‘Chatroom’: the show must go online


Photos courtesy of Jorge Luna

Freshman, Kennedy Edwards, passes time while other characters interact. During the show, no one left the stage, so all the actors were constantly seen by the audience.

Brooke J. Freundschuh, A&E Editor

The stage has been dark for over a year now as theaters have been closed due to Covid-19 restrictions. However, the University of North Alabama theater department has made a triumphant return with its socially-distanced production of “Chatroom” by Enda Walsh. 

Walsh is an Irish writer with an extensive repertoire of work, including “Lazarus,” the musical and book crafted by David Bowie.

“Chatroom” was directed by Keelie Sheridan, a visiting Assistant Professor of Acting and Directing for UNA’s Cinematic Arts and Theater department. 

Sheridan became a fan of Walsh when she was getting her masters in Directing in Ireland.

The selection of the play was optimal for social distancing practices, as the six characters are all, quite literally in their own worlds.

“I didn’t want to do a show in which our safety measures would feel like a detraction from the play. We wanted to find a piece that could support this physical separation we needed for the actors and audience to be safe,” Sheridan said.

To enforce social distances and safety during the time of Covid-19, the auditions were held on Zoom. 

“It was important to me to find actors who would bring love and respect and humanity to this play,” Sheridan said. 

The rehearsals also took place on Zoom until the week prior to performance. The actors only had a week to rehearse with the physical set.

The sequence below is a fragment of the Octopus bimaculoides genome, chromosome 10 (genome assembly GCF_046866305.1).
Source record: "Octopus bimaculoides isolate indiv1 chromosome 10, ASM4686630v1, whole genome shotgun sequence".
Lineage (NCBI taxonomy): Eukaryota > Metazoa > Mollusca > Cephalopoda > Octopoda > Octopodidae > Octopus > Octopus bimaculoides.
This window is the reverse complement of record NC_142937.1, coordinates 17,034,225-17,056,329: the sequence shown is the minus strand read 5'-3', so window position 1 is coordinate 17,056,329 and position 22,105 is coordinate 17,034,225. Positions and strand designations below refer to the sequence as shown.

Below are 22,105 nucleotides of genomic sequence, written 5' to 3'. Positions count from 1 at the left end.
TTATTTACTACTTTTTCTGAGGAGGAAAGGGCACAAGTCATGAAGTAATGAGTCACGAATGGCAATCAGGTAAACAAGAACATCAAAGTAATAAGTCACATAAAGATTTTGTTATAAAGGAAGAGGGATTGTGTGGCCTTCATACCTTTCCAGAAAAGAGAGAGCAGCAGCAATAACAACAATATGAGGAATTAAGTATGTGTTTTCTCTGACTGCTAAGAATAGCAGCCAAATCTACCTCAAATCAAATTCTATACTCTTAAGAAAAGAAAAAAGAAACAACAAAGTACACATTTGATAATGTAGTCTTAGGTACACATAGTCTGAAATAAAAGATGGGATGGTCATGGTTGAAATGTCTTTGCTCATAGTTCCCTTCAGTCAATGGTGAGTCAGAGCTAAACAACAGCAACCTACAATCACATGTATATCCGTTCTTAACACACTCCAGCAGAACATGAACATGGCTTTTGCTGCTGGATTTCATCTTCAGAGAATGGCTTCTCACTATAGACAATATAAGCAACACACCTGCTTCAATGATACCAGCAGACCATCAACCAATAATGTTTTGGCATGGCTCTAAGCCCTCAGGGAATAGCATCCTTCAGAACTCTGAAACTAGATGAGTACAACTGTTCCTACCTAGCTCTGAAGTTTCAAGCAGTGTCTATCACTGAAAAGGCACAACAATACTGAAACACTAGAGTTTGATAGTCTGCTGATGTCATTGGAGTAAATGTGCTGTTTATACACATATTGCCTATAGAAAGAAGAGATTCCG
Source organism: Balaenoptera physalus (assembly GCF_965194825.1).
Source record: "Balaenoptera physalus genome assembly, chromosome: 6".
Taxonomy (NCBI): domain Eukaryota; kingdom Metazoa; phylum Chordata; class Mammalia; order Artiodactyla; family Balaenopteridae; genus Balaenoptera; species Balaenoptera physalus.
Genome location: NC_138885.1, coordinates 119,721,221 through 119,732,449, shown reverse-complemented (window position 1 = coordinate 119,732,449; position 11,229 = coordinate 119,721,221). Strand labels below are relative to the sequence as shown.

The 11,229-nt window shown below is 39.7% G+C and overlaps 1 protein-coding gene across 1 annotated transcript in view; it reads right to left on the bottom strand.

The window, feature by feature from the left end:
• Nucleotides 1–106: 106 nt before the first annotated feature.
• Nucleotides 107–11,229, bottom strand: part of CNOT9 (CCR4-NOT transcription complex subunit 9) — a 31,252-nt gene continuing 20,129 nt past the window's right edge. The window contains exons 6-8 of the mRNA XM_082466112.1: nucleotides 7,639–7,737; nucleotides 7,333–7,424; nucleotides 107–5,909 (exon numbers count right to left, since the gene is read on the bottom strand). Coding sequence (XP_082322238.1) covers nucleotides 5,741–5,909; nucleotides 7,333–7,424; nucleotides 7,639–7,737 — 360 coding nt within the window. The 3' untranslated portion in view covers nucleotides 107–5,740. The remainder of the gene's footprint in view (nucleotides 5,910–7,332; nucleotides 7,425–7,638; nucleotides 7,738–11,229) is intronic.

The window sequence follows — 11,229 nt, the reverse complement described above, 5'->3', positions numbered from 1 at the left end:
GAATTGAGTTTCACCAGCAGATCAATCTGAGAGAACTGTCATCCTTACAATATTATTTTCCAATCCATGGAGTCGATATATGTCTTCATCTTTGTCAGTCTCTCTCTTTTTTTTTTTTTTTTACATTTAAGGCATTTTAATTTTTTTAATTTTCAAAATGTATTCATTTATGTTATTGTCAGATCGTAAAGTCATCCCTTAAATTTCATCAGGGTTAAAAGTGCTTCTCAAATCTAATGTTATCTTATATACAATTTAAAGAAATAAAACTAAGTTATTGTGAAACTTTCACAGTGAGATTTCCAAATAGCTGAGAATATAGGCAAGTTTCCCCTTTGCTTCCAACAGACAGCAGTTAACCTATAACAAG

However, the cast was thankful to be able to put on a live production amidst the ongoing pandemic, especially freshman, Kennedy Edwards (Emily), who did not think that she would get this experience in her freshman year.

“I was prepared to do an online production or maybe just some workshops. I was really excited to hear that we were bringing back live theater. It’s been a really cool process, I have to admit,” she said.

This play takes on very heavy subject matter, that of suicide, self harm, bullying, abandonment and manipulation. 

In the story, there is an online chat room that connects teenagers from the same area, but they do not use their full names or tell where they live or what school they attend. All of the characters are ages 15-16. They have varying personalities and interests. With the play being set in the mid 2000’s, they talk of Harry Potter, Britney Spears and NSYNC.

Although some of the pop culture they reference and the technology used may be slightly outdated in 2021, the problems that these kids face are all too real. However, it captures the anonymity of the internet at this time. Nowadays, it might be easier to find a local on Instagram by just a first name, given their interests in the chat. 

Of the six cast members, they have one thing in common: they want to be seen and heard. They crave purpose and relevance.

William is looking for a cause to support as he feels ashamed of his generation’s lack of agenda. Eva is witty and seems to thrive off of forcing her opinion on the other users. Jack is focused on school and has a desire to do the right thing and stand up for what he believes is right. Emily struggles with her identity as she battles an eating disorder. Laura craves a way to improve the world, and does so by listening to others who share their suicidal thoughts online, ensuring them that they have someone who will listens. She is adamant to convince everyone, especially herself, that this contribution is enough. New chat room user Jim has suffered a life of loss as he was abandoned by his father at an early age. He lost his childhood best friend, and has always struggled to fill the shoes of his three older brothers, who all have different interests and personalities. He feels hated by his own mother who associates him with his absentee father and feels out of place in the religious setting. He begins to contemplate thoughts of suicide, but repetitively says “it’s not that bad yet,” a common sentiment of teens dealing with these same issues.